How do galaxies evolve and what is dark energy?
The acceleration in the expansion of the Universe has been attributed to a mysterious dark energy. The SKA will investigate this expansion after the Big Bang by mapping the cosmic distribution of hydrogen. The map will track young galaxies and help identify the nature of dark energy.
Hydrogen is the most abundant element in the Universe and is the raw material from which stars form. Hydrogen atoms produce radio emission at a wavelength of 21 cm or a frequency of 1420 MHz. This emission was first discovered from the hydrogen gas clouds within our Milky Way Galaxy in the early 1950s. Since then, hydrogen gas has been found in tens of thousands of galaxies, most of which are relatively near to the Milky Way. Generally, astronomers find that spiral galaxies, like our Milky Way Galaxy, and irregular galaxies, like the Magellanic Clouds, often contain large amounts of hydrogen gas. These galaxies also form stars and astronomers believe that hydrogen gas provides the raw fuel for star formation.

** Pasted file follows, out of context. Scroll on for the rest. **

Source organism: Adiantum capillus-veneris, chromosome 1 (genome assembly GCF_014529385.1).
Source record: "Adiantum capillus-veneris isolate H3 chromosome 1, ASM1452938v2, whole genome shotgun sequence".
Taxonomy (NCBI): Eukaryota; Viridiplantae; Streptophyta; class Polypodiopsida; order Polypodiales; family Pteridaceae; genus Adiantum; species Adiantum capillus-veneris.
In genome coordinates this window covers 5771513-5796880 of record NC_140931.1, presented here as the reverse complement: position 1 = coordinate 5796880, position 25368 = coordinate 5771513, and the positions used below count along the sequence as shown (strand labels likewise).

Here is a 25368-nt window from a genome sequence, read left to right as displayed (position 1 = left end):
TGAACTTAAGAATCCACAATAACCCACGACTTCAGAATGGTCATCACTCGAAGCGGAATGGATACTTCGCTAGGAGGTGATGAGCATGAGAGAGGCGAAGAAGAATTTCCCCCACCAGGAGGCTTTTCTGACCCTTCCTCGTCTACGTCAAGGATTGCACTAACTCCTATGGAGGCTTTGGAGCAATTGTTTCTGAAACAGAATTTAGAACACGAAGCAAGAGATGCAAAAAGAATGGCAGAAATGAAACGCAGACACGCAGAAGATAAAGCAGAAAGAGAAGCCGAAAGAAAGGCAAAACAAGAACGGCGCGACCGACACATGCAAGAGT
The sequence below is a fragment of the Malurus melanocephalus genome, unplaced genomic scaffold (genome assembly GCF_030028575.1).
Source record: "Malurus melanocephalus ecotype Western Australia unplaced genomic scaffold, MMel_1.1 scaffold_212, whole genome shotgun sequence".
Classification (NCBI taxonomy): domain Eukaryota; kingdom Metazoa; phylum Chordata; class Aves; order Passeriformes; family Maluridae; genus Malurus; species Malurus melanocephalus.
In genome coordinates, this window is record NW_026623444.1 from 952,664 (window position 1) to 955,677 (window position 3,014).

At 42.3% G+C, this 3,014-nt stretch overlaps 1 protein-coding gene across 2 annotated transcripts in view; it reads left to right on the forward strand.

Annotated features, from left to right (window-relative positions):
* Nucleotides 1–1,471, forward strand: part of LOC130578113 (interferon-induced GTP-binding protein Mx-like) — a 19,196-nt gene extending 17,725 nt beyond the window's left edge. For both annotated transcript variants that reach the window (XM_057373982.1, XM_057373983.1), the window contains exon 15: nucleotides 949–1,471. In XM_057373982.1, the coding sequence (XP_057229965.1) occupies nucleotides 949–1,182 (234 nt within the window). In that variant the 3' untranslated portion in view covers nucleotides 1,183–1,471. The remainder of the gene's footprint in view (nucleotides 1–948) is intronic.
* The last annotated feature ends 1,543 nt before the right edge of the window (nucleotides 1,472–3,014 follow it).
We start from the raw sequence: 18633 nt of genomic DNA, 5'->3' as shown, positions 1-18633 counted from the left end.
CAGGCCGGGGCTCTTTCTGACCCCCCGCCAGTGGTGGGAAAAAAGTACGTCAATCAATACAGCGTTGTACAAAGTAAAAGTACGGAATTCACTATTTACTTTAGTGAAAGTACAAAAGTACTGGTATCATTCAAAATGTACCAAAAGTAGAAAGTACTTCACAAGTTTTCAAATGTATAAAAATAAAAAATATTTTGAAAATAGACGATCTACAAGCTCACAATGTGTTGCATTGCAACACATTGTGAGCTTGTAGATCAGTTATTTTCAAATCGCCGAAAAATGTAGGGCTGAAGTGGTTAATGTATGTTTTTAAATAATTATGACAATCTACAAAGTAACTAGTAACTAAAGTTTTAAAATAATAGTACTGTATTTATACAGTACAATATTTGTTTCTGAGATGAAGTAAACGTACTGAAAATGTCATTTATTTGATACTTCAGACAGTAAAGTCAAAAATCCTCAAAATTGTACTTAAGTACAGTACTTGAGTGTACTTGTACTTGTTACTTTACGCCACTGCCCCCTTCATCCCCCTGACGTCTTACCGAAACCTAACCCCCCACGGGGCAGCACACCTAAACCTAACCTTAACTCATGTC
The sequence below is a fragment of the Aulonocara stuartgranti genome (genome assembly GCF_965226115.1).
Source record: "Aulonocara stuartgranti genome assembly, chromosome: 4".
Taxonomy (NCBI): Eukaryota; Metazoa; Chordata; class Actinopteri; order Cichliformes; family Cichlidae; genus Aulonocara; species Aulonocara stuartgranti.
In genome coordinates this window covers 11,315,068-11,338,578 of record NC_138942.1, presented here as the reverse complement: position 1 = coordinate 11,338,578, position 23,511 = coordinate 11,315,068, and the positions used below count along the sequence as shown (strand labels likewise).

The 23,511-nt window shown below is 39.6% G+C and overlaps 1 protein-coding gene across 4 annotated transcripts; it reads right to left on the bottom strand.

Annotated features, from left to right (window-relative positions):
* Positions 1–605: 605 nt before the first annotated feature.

The SKA will revolutionise our study of how galaxies form and transform their gas into stars by detecting hydrogen gas in as many as a billion galaxies, at distances much greater than is possible to detect today.
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